Random Turntable: Posts to Facebook over a period of several weeks in 2013.
Random Turntable: Rejoice by the Emotions. How to start your Monday morning!http://www.youtube.com/watch?v=DNtXDoS7y00 Produced in 1977. A great trio/a great beat. Enjoy.
Random Turntable: Eurythmics 1984. Doubleplusgood. And also frightening as hell. I thought I might clean house to this track.
Random Turntable: I just discovered a real gem in my collection. This morning I pulled “My Life in Recording Canadian-Indian Folk-Lore” by Dr. Marius C. Barbeau, Canadian C. Barbeau. The album was produced in 1957 by Folkways. I’m listening now to Barbeau talk and sing about his early life near Quebec City. Barbeau is considered by some to be the “father of Canadian anthropology.” He is best known, his Wiki bio says, as an early champion of Quebecois folk culture.” But his work is far reaching and fascinating. He was born in 1893. I’m attaching a YouTube piece about the museum that bears his name in Quebec. I’d love to go there and I am going to read a lot more about this man….whose recording I purchased so many years ago.http://www.youtube.com/watch?v=oE01iFouGEE
Random Turntable: I don’t have this album. I want it. I’m planning to write an article on ice worm research in the Olympics and came across this title in my initial internet search for articles. Can you believe these tiny creatures have been celebrated in song and poetry? If YOU are doing ice worm research, please let me know!
Random Turntable: Italian Opera Choruses. Lamberto Gardelli Conducting the Chorus and Orchestra of the Royal Opera House at Covent Garden. Released 1972. During this period of my life, I was under the considerable influence of Dr. Maxine Mimms, my friend and long time neighbor, I was making a first attempt to become familiar with opera. She had/has been a lseason ticket holder/Seattle Opera for many years. Occasionally she took me along. I hadn’t a clue. It took a while, but I was hooked. I’m still a beginner, but I go to the Metropolitan regional auditions every year and troop off to the simulcasts at a theatre in Olympia. When I lived in Cluj, Romania I could walk to the opera house from my apartment and sit in a box for less than five bucks. Needless to say, I saw every offering. So let’s begin the week with Il Trovatore’s The Anvil Chorus and get to work!
Random Turntable: Oh my. A cold and busy Saturday morning. Perfect for Django Reinhardt, Volume III released by Everest Records Archive of Folk and Jazz Music. It was released in 1970 (Django died in 1953). You can still buy this vinyl….some advertised in “original shrink-wrap.” There are no credits for the other musicians on the album BUT hot clarinet leads me to believe this is the version of the quintet that features Hubert Rostaing. Wow. Just Wow. The few notes there are suggest that some people thought Django was “too folksy.” Lot of credit for his style given to his Roma roots and their distinct style of ornamentation. Everest created their “archive” with the purpose of selecting original 78 recordings and transcribing them for the L.P. audience.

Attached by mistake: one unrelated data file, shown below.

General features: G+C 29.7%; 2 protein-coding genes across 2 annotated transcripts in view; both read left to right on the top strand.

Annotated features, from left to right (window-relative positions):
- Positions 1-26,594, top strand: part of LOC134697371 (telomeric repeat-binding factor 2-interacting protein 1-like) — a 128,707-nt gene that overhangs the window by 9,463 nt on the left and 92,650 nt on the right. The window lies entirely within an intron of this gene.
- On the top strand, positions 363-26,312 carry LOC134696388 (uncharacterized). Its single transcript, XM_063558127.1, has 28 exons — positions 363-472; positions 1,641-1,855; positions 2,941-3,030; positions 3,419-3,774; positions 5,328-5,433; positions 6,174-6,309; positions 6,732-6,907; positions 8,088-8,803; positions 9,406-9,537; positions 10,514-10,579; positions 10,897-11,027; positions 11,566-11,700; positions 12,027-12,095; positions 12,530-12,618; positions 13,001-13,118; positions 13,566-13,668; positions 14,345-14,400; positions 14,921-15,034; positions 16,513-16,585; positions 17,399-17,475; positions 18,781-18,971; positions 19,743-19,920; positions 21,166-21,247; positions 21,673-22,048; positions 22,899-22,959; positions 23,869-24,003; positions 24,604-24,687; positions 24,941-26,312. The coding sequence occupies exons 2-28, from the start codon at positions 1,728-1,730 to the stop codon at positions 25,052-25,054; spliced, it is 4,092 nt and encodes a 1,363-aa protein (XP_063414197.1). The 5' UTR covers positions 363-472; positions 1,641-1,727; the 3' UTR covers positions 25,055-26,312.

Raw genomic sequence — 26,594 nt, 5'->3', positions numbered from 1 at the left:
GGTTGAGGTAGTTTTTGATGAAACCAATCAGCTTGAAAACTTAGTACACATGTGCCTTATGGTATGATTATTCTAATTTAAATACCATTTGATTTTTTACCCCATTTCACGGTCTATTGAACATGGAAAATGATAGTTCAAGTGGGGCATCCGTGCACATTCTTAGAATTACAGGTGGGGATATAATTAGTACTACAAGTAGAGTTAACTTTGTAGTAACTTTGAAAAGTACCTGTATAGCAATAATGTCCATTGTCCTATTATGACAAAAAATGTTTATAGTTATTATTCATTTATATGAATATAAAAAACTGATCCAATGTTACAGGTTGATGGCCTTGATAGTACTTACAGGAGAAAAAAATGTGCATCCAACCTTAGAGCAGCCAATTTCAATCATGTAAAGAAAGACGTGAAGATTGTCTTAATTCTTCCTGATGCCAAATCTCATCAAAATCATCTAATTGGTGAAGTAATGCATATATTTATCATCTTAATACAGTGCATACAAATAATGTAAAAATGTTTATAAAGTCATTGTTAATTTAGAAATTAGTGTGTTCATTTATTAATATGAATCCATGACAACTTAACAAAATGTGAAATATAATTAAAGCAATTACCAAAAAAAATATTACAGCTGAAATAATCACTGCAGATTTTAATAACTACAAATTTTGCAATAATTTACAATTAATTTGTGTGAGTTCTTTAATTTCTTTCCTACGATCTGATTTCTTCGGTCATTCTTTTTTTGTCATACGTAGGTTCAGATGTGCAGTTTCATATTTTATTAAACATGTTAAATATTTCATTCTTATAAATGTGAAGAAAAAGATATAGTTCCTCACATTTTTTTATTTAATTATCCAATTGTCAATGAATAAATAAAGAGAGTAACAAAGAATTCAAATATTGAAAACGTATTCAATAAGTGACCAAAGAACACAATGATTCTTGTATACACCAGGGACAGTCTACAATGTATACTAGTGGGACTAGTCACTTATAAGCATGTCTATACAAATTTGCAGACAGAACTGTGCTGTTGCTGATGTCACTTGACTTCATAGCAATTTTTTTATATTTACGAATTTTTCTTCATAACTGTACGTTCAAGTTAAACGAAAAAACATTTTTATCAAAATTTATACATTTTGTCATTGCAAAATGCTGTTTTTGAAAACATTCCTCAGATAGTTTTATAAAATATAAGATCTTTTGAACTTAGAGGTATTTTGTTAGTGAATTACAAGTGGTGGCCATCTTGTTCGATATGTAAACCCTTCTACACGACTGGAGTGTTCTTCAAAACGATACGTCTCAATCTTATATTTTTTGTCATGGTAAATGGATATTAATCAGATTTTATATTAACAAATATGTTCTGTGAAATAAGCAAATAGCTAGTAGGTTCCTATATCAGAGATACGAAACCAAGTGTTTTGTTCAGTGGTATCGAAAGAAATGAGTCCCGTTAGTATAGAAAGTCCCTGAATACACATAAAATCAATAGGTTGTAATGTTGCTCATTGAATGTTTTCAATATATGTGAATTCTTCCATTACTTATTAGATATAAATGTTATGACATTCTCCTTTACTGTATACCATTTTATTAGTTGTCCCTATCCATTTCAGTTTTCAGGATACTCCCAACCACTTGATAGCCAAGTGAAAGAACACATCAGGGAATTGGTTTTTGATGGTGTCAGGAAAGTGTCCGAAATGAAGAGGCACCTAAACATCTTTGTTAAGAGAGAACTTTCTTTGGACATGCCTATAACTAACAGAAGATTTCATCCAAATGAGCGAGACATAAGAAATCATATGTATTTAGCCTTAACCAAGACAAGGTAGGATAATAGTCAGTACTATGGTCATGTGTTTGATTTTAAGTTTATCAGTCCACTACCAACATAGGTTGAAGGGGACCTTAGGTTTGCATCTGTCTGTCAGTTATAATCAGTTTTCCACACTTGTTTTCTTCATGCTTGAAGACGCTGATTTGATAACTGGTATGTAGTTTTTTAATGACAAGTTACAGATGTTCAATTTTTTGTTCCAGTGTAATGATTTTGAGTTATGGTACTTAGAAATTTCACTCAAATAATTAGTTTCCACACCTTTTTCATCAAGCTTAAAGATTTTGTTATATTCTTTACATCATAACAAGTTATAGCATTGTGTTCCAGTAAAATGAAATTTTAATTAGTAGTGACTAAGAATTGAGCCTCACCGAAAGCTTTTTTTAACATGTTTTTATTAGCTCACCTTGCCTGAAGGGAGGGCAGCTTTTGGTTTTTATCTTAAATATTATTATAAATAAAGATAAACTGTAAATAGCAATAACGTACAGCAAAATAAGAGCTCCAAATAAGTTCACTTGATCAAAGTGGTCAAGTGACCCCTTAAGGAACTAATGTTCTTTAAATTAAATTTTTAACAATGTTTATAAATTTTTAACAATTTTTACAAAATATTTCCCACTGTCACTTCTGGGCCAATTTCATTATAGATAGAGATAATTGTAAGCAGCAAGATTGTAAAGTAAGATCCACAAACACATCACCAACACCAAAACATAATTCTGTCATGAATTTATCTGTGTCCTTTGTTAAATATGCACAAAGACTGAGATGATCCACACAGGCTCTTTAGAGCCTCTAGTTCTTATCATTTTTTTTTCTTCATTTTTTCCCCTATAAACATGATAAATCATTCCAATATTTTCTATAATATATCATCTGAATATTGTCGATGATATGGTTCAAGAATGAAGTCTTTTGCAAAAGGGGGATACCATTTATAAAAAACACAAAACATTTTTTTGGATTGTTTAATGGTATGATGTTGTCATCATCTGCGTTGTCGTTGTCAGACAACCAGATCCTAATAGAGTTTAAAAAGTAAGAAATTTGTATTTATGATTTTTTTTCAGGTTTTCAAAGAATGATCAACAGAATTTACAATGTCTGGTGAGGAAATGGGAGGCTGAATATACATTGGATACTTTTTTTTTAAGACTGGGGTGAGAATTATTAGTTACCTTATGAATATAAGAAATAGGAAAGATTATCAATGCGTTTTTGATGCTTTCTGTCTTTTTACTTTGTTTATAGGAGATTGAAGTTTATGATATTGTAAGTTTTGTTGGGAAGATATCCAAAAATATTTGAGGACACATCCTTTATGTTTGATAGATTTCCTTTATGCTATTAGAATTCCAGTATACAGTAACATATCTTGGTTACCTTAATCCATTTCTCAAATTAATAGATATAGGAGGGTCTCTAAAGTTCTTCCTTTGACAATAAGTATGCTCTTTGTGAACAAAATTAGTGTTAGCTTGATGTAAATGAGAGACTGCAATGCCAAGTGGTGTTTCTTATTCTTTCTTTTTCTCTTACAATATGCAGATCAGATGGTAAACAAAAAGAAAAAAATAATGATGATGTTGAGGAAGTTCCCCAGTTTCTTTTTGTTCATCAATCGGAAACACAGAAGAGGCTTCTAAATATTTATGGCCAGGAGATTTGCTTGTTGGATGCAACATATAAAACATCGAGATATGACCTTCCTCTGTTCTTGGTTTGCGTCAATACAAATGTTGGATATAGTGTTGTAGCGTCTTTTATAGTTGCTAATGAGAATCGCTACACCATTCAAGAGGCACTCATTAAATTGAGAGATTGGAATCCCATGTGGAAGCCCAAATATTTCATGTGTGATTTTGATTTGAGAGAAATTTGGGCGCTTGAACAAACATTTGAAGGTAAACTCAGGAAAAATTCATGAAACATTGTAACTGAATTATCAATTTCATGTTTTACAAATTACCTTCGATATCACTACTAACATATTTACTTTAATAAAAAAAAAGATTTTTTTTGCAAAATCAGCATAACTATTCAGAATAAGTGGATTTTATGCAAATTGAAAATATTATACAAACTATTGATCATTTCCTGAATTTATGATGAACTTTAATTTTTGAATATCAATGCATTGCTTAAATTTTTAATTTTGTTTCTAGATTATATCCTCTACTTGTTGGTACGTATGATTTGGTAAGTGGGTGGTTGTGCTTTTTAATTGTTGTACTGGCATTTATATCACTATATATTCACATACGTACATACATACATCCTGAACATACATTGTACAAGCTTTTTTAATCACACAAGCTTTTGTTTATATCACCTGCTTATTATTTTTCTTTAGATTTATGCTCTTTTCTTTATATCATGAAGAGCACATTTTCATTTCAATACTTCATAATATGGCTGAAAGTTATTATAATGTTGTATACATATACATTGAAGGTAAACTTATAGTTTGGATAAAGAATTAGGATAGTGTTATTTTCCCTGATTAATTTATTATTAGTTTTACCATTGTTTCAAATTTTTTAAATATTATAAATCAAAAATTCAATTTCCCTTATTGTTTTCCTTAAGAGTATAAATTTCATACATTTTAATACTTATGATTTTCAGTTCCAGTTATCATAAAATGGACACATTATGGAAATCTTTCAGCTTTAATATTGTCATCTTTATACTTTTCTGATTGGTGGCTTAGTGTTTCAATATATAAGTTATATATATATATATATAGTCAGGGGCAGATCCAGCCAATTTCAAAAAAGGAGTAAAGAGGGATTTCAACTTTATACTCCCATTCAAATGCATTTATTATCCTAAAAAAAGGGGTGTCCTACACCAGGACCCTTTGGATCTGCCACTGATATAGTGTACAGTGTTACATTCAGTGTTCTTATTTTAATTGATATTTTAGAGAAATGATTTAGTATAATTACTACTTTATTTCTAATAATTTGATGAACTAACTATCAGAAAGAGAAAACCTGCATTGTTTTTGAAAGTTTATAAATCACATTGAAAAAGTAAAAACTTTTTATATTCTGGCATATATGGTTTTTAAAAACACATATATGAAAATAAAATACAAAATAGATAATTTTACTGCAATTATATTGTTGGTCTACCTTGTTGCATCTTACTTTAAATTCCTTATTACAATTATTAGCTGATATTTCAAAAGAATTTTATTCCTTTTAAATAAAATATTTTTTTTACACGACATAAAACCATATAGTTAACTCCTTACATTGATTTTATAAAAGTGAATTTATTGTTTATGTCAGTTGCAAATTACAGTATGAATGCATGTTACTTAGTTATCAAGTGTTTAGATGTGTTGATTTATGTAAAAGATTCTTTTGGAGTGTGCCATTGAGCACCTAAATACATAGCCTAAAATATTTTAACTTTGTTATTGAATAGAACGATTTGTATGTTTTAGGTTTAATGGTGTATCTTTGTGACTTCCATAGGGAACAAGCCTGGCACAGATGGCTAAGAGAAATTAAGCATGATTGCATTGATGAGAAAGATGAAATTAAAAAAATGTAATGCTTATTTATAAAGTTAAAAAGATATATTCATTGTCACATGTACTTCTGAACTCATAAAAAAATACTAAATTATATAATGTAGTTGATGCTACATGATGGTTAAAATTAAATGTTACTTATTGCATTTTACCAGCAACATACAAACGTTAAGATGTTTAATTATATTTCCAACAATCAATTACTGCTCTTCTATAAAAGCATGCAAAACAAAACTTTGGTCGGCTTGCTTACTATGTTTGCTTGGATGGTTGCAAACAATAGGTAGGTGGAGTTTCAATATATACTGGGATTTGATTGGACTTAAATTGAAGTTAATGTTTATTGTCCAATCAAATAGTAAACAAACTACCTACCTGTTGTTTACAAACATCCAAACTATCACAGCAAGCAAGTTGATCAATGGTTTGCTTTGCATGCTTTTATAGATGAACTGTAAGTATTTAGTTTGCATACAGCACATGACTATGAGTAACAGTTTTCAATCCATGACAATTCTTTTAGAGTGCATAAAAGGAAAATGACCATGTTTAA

Random Turntable: A dazzling ice cold sky. A blood orange crept from behind the eastern line of trees and flooded my room with light. Thanks. I needed that. Playing: a second volume (actually, the first that they produced) of Quarteto Italiano playing Mozart string quartets. This album has K. 80, K. 155, K. 156, and K. 157. A brilliant accompaniment to a brilliant day.
Random turntable: John Handy Recorded Live at the Monterey Jazz Festival. Released 1965. The old friends are going. It’s not even a slow going now. It’s a rapid every time you turn around going. So I listen to the music from when we were alive. I don’t have to try. Every time I pull a vinyl album from under the vintage phonograph, it’s just got to be that era cause that’s when I was buying. And before I got into tapes and cds. Let’s just add to when I was dancing to Aretha and edging up and down First Avenue in Seattle with my pool shark buddy (You have got the message? First Avenue was nothing like it is now), I was listening to John Handy at home. Oh yeah, The Doors, and Jimi Hendrix, and such. Mandatory stuff. But Lou Rawls and Cannonball Aderly and Handy had the sound of the raw clubs on the and the street and the life I could not quite be part of but longed for. I was a wanna be but I didn’t know what or wherefore. Places like Tiger Al’s drew me right in…a line of big women with dark oiled duck assed hair and sleek black jackets, backs up against the bar watching their women dance on boxes for the customers. Their predatory eyes never missed a fiver slipped into a frilly pink bra or crenulated garter belt. Better not go to far, mister. Those women at the bar aren’t playing. I wondered then (and had before) why such places attracted me. There was something about the seamy side that appealed, a kind of danger that I knew I had to run from but didn’t really want to. By day I studied Bateson and Boas and Political Systems of Highland Burma and Levi-Strauss. After sunset I dreamed that other world and craved for, at least, a trip to Jackson Street or King Street for a plate of oyster sauce beef at Tai Tung’s. The best meal in town for a student in those days.